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Title: Testing Hopkins’ Bioclimatic Law with PhenoCam data

Abstract

We investigated the spatial and temporal patterns of vegetation phenology with phenometrics derived from PhenoCam imagery. Specifically, we evaluated the Bioclimatic Law proposed by Hopkins, which relates phenological transitions to latitude, longitude, and elevation. “Green-up” and “green-down” dates—representing the start and end of the annual cycles of vegetation activity—were estimated from measures of canopy greenness calculated from digital repeat photography. We used data from 65 deciduous broadleaf (DB) forest sites, 18 evergreen needleleaf (EN) forest sites, and 21 grassland (GR) sites. DB green-up dates were well correlated with mean annual temperature and varied along spatial gradients consistent with the Bioclimatic Law. Interannual variation in DB phenology was most strongly associated with temperature anomalies during a relatively narrow window of time. EN phenology was not well correlated with either climatic factors or spatial gradients, but similar to DB phenology, interannual variation was most closely associated with temperature anomalies. For GR sites, mean annual precipitation explained most of the spatial variation in the duration of vegetation activity, whereas both temperature and precipitation anomalies explained interannual variation in phenology. PhenoCam data provide an objective and consistent means by which spatial and temporal patterns in vegetation phenology can be investigated.

Authors:
ORCiD logo [1]; ORCiD logo [2];  [3];  [3]
  1. School of Informatics, Computing, and Cyber SystemsNorthern Arizona University Flagstaff Arizona 86011 USA, Center for Ecosystem Science and SocietyNorthern Arizona University Flagstaff Arizona 86011 USA
  2. Department of Applied Ecology and Environmental BiologyGhent University Ghent Belgium, INRAUMR ISPA Villenave d'Ornon France
  3. Department of Earth and Atmospheric SciencesCornell University Ithaca New York 14853 USA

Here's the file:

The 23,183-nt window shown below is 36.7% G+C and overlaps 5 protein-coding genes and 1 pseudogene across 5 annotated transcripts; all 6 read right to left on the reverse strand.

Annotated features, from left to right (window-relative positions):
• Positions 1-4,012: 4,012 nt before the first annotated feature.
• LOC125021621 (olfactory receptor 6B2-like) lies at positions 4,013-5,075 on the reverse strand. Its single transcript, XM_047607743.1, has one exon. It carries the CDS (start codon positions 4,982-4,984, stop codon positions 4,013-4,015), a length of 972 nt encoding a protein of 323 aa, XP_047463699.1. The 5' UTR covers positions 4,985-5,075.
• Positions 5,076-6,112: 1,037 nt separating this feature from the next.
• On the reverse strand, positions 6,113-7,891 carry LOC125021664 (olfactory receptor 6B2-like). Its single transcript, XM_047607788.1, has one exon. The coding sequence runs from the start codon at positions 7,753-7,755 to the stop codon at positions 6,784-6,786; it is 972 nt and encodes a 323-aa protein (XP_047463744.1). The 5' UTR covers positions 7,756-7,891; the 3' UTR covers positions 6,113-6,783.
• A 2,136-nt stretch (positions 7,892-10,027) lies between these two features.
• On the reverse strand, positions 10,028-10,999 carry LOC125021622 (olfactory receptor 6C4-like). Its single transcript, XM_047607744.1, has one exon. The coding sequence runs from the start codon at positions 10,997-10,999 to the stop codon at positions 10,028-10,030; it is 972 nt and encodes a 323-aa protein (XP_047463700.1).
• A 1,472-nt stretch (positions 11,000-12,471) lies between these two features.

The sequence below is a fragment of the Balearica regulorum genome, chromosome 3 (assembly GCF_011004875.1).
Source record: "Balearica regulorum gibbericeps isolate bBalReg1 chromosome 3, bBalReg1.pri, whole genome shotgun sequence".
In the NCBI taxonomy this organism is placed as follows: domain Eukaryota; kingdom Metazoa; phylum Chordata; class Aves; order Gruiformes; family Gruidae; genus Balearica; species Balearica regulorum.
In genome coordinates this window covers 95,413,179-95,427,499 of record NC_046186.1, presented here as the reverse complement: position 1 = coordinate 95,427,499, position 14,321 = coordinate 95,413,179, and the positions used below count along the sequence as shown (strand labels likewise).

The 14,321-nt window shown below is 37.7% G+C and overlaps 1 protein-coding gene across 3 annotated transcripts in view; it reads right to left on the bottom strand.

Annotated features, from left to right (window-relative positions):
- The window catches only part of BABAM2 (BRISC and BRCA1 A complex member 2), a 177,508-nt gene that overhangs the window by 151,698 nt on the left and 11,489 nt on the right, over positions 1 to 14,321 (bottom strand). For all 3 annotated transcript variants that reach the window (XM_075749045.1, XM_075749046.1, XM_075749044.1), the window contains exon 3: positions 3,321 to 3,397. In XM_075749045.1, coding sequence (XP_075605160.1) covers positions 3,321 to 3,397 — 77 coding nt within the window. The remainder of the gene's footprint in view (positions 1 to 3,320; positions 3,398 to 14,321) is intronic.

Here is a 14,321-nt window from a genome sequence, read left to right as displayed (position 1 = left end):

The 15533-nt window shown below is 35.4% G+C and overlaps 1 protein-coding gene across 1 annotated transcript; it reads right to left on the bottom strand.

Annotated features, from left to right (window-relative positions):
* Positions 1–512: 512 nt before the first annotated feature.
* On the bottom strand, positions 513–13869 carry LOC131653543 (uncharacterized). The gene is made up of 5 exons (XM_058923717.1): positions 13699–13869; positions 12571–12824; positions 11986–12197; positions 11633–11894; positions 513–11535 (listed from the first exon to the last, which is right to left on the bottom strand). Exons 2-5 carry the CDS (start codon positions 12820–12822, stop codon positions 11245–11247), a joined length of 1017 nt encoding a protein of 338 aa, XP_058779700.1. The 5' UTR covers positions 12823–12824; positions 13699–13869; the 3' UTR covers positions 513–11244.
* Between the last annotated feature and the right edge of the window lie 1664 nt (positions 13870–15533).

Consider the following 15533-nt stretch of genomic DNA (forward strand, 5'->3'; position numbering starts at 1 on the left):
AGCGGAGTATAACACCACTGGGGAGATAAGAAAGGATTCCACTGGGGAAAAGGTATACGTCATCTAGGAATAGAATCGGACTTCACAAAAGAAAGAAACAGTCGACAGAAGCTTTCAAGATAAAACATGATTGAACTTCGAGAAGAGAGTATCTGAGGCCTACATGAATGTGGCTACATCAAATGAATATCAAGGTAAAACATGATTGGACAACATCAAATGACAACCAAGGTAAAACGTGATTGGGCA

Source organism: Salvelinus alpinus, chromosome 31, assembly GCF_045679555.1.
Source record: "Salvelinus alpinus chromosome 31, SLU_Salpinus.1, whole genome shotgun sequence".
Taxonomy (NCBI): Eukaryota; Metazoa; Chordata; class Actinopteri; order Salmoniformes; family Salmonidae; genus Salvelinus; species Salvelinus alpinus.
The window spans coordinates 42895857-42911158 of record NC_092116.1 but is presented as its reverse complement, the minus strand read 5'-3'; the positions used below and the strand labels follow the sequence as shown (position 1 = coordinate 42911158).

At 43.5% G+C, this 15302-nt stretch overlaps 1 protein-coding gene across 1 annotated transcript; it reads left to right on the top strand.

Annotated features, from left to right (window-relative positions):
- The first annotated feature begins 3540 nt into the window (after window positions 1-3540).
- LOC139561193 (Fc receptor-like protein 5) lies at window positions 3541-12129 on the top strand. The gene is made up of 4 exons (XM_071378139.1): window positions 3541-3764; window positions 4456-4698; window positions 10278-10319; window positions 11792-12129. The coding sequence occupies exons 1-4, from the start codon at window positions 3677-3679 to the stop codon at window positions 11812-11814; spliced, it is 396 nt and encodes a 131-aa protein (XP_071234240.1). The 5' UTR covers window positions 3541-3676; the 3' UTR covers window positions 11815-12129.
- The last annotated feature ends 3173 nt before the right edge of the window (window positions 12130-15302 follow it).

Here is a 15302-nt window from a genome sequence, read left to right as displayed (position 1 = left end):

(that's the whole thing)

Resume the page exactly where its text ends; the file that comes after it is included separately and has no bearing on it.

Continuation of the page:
Publication Date:
Research Org.:
Princeton Univ., NJ (United States)
Sponsoring Org.:
USDOE Office of Science (SC); National Science Foundation (NSF); USGS; French National Research Agency (ANR)
OSTI Identifier:
1501697
Alternate Identifier(s):
OSTI ID: 1501700; OSTI ID: 1612374
Grant/Contract Number:  
SC0016011
Resource Type:
Journal Article: Published Article
Journal Name:
Applications in Plant Science
Additional Journal Information:
Journal Name: Applications in Plant Science Journal Volume: 7 Journal Issue: 3; Journal ID: ISSN 2168-0450
Publisher:
Botanical Society of America
Country of Publication:
United States
Language:
English
Subject:
54 ENVIRONMENTAL SCIENCES; plant sciences; Bioclimatic Law; digital repeat photography; green chromatic coordinate; PhenoCam; phenology; temperature sensitivity

Citation Formats

Richardson, Andrew D., Hufkens, Koen, Li, Xiaolu, and Ault, Toby R. Testing Hopkins’ Bioclimatic Law with PhenoCam data. United States: N. p., 2019. Web. doi:10.1002/aps3.1228.
Richardson, Andrew D., Hufkens, Koen, Li, Xiaolu, & Ault, Toby R. Testing Hopkins’ Bioclimatic Law with PhenoCam data. United States. doi:10.1002/aps3.1228.
Richardson, Andrew D., Hufkens, Koen, Li, Xiaolu, and Ault, Toby R. Mon . "Testing Hopkins’ Bioclimatic Law with PhenoCam data". United States. doi:10.1002/aps3.1228.
@article{osti_1501697,
title = {Testing Hopkins’ Bioclimatic Law with PhenoCam data},
author = {Richardson, Andrew D. and Hufkens, Koen and Li, Xiaolu and Ault, Toby R.},
abstractNote = {We investigated the spatial and temporal patterns of vegetation phenology with phenometrics derived from PhenoCam imagery. Specifically, we evaluated the Bioclimatic Law proposed by Hopkins, which relates phenological transitions to latitude, longitude, and elevation. “Green-up” and “green-down” dates—representing the start and end of the annual cycles of vegetation activity—were estimated from measures of canopy greenness calculated from digital repeat photography. We used data from 65 deciduous broadleaf (DB) forest sites, 18 evergreen needleleaf (EN) forest sites, and 21 grassland (GR) sites. DB green-up dates were well correlated with mean annual temperature and varied along spatial gradients consistent with the Bioclimatic Law. Interannual variation in DB phenology was most strongly associated with temperature anomalies during a relatively narrow window of time. EN phenology was not well correlated with either climatic factors or spatial gradients, but similar to DB phenology, interannual variation was most closely associated with temperature anomalies. For GR sites, mean annual precipitation explained most of the spatial variation in the duration of vegetation activity, whereas both temperature and precipitation anomalies explained interannual variation in phenology. PhenoCam data provide an objective and consistent means by which spatial and temporal patterns in vegetation phenology can be investigated.},
doi = {10.1002/aps3.1228},
journal = {Applications in Plant Science},
issn = {2168-0450},
number = 3,
volume = 7,
place = {United States},
year = {2019},
month = {3}
}

Journal Article:
Free Publicly Available Full Text
Publisher's Version of Record at 10.1002/aps3.1228

Citation Metrics:
Cited by: 6 works
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    Works referencing / citing this record:

    Tracking vegetation phenology across diverse biomes using Version 2.0 of the PhenoCam Dataset
    journal, October 2019